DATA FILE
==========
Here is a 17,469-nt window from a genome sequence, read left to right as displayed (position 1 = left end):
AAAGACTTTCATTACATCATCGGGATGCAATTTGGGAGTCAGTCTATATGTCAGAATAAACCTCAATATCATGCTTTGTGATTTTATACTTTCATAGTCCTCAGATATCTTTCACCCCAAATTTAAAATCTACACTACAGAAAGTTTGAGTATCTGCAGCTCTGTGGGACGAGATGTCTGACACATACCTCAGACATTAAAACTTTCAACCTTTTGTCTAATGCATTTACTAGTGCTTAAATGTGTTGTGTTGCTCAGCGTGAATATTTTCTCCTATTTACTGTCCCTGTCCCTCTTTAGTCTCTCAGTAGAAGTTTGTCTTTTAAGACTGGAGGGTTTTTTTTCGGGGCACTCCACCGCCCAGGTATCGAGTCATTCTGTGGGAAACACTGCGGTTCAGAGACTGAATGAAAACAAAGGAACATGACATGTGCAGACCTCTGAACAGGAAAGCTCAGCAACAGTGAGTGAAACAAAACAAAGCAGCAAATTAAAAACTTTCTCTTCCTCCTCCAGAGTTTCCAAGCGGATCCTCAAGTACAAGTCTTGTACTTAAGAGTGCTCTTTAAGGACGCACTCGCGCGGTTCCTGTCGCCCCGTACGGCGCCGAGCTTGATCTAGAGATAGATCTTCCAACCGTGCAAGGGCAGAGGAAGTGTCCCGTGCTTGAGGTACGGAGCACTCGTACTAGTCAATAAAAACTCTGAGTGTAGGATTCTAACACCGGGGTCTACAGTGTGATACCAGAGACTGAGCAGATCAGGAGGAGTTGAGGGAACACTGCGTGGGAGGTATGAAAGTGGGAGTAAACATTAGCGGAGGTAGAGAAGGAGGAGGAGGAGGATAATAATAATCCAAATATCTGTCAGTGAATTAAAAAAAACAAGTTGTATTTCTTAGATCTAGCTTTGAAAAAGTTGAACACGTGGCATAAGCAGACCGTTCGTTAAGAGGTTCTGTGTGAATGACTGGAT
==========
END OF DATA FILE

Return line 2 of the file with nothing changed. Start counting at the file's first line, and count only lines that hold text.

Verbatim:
AAAGACTTTCATTACATCATCGGGATGCAATTTGGGAGTCAGTCTATATGTCAGAATAAACCTCAATATCATGCTTTGTGATTTTATACTTTCATAGTCCTCAGATATCTTTCACCCCAAATTTAAAATCTACACTACAGAAAGTTTGAGTATCTGCAGCTCTGTGGGACGAGATGTCTGACACATACCTCAGACATTAAAACTTTCAACCTTTTGTCTAATGCATTTACTAGTGCTTAAATGTGTTGTGTTGCTCAGCGTGAATATTTTCTCCTATTTACTGTCCCTGTCCCTCTTTAGTCTCTCAGTAGAAGTTTGTCTTTTAAGACTGGAGGGTTTTTTTTCGGGGCACTCCACCGCCCAGGTATCGAGTCATTCTGTGGGAAACACTGCGGTTCAGAGACTGAATGAAAACAAAGGAACATGACATGTGCAGACCTCTGAACAGGAAAGCTCAGCAACAGTGAGTGAAACAAAACAAAGCAGCAAATTAAAAACTTTCTCTTCCTCCTCCAGAGTTTCCAAGCGGATCCTCAAGTACAAGTCTTGTACTTAAGAGTGCTCTTTAAGGACGCACTCGCGCGGTTCCTGTCGCCCCGTACGGCGCCGAGCTTGATCTAGAGATAGATCTTCCAACCGTGCAAGGGCAGAGGAAGTGTCCCGTGCTTGAGGTACGGAGCACTCGTACTAGTCAATAAAAACTCTGAGTGTAGGATTCTAACACCGGGGTCTACAGTGTGATACCAGAGACTGAGCAGATCAGGAGGAGTTGAGGGAACACTGCGTGGGAGGTATGAAAGTGGGAGTAAACATTAGCGGAGGTAGAGAAGGAGGAGGAGGAGGATAATAATAATCCAAATATCTGTCAGTGAATTAAAAAAAACAAGTTGTATTTCTTAGATCTAGCTTTGAAAAAGTTGAACACGTGGCATAAGCAGACCGTTCGTTAAGAGGTTCTGTGTGAATGACTGGAT